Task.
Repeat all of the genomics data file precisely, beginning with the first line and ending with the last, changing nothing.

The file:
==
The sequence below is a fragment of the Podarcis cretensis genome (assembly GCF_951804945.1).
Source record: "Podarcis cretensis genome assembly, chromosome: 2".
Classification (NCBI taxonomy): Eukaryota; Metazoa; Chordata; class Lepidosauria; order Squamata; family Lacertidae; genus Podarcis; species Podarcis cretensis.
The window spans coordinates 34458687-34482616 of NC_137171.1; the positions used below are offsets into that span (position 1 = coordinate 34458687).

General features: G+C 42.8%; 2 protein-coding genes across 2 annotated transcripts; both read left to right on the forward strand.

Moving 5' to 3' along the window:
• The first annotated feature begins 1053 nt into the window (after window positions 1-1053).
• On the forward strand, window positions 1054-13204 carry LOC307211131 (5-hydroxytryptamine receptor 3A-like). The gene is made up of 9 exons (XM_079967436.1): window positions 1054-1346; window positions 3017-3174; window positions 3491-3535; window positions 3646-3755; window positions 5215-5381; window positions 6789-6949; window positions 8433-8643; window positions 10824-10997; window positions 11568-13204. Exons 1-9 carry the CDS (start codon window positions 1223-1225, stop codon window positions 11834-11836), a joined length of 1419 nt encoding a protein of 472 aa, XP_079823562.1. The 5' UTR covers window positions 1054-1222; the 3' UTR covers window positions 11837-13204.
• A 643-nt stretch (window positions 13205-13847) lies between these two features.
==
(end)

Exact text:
The sequence below is a fragment of the Podarcis cretensis genome (assembly GCF_951804945.1).
Source record: "Podarcis cretensis genome assembly, chromosome: 2".
Classification (NCBI taxonomy): Eukaryota; Metazoa; Chordata; class Lepidosauria; order Squamata; family Lacertidae; genus Podarcis; species Podarcis cretensis.
The window spans coordinates 34458687-34482616 of NC_137171.1; the positions used below are offsets into that span (position 1 = coordinate 34458687).

General features: G+C 42.8%; 2 protein-coding genes across 2 annotated transcripts; both read left to right on the forward strand.

Moving 5' to 3' along the window:
• The first annotated feature begins 1053 nt into the window (after window positions 1-1053).
• On the forward strand, window positions 1054-13204 carry LOC307211131 (5-hydroxytryptamine receptor 3A-like). The gene is made up of 9 exons (XM_079967436.1): window positions 1054-1346; window positions 3017-3174; window positions 3491-3535; window positions 3646-3755; window positions 5215-5381; window positions 6789-6949; window positions 8433-8643; window positions 10824-10997; window positions 11568-13204. Exons 1-9 carry the CDS (start codon window positions 1223-1225, stop codon window positions 11834-11836), a joined length of 1419 nt encoding a protein of 472 aa, XP_079823562.1. The 5' UTR covers window positions 1054-1222; the 3' UTR covers window positions 11837-13204.
• A 643-nt stretch (window positions 13205-13847) lies between these two features.